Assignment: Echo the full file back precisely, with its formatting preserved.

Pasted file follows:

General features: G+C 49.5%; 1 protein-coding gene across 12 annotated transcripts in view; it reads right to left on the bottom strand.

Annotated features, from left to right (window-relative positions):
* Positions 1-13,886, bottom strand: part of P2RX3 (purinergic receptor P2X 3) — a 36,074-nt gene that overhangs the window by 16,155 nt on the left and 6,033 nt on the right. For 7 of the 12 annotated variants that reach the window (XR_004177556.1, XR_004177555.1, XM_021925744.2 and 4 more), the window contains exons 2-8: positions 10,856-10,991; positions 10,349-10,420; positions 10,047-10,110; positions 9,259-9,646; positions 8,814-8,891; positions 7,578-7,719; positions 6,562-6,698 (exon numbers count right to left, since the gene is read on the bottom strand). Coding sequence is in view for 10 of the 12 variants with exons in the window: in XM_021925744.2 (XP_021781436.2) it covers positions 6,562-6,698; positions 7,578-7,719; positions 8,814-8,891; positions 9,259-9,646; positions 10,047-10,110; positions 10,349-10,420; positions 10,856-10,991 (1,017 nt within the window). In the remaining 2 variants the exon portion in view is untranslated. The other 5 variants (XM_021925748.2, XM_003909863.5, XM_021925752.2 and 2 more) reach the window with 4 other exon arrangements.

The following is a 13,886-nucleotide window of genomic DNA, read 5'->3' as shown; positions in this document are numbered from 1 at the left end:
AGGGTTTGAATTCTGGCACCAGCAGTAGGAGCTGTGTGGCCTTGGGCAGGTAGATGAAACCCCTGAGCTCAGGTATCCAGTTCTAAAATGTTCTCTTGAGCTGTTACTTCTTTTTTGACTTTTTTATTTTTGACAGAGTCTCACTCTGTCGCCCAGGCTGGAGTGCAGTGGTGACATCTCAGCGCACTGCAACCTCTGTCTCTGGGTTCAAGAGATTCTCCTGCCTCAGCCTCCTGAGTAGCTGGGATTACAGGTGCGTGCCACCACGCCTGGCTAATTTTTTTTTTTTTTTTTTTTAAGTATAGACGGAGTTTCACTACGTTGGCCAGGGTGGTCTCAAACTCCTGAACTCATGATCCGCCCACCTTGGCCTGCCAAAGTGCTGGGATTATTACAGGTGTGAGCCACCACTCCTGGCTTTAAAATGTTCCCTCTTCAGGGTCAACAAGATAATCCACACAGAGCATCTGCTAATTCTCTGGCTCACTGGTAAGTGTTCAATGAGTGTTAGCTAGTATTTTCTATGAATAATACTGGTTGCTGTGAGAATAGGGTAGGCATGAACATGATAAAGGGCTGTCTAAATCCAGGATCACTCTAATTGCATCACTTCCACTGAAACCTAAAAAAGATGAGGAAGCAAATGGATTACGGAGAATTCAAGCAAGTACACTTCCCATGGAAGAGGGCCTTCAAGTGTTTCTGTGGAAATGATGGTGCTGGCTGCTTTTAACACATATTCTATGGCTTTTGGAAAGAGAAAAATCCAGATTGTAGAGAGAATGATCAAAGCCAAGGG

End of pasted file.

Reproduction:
General features: G+C 49.5%; 1 protein-coding gene across 12 annotated transcripts in view; it reads right to left on the bottom strand.

Annotated features, from left to right (window-relative positions):
* Positions 1-13,886, bottom strand: part of P2RX3 (purinergic receptor P2X 3) — a 36,074-nt gene that overhangs the window by 16,155 nt on the left and 6,033 nt on the right. For 7 of the 12 annotated variants that reach the window (XR_004177556.1, XR_004177555.1, XM_021925744.2 and 4 more), the window contains exons 2-8: positions 10,856-10,991; positions 10,349-10,420; positions 10,047-10,110; positions 9,259-9,646; positions 8,814-8,891; positions 7,578-7,719; positions 6,562-6,698 (exon numbers count right to left, since the gene is read on the bottom strand). Coding sequence is in view for 10 of the 12 variants with exons in the window: in XM_021925744.2 (XP_021781436.2) it covers positions 6,562-6,698; positions 7,578-7,719; positions 8,814-8,891; positions 9,259-9,646; positions 10,047-10,110; positions 10,349-10,420; positions 10,856-10,991 (1,017 nt within the window). In the remaining 2 variants the exon portion in view is untranslated. The other 5 variants (XM_021925748.2, XM_003909863.5, XM_021925752.2 and 2 more) reach the window with 4 other exon arrangements.

The following is a 13,886-nucleotide window of genomic DNA, read 5'->3' as shown; positions in this document are numbered from 1 at the left end:
AGGGTTTGAATTCTGGCACCAGCAGTAGGAGCTGTGTGGCCTTGGGCAGGTAGATGAAACCCCTGAGCTCAGGTATCCAGTTCTAAAATGTTCTCTTGAGCTGTTACTTCTTTTTTGACTTTTTTATTTTTGACAGAGTCTCACTCTGTCGCCCAGGCTGGAGTGCAGTGGTGACATCTCAGCGCACTGCAACCTCTGTCTCTGGGTTCAAGAGATTCTCCTGCCTCAGCCTCCTGAGTAGCTGGGATTACAGGTGCGTGCCACCACGCCTGGCTAATTTTTTTTTTTTTTTTTTTTAAGTATAGACGGAGTTTCACTACGTTGGCCAGGGTGGTCTCAAACTCCTGAACTCATGATCCGCCCACCTTGGCCTGCCAAAGTGCTGGGATTATTACAGGTGTGAGCCACCACTCCTGGCTTTAAAATGTTCCCTCTTCAGGGTCAACAAGATAATCCACACAGAGCATCTGCTAATTCTCTGGCTCACTGGTAAGTGTTCAATGAGTGTTAGCTAGTATTTTCTATGAATAATACTGGTTGCTGTGAGAATAGGGTAGGCATGAACATGATAAAGGGCTGTCTAAATCCAGGATCACTCTAATTGCATCACTTCCACTGAAACCTAAAAAAGATGAGGAAGCAAATGGATTACGGAGAATTCAAGCAAGTACACTTCCCATGGAAGAGGGCCTTCAAGTGTTTCTGTGGAAATGATGGTGCTGGCTGCTTTTAACACATATTCTATGGCTTTTGGAAAGAGAAAAATCCAGATTGTAGAGAGAATGATCAAAGCCAAGGG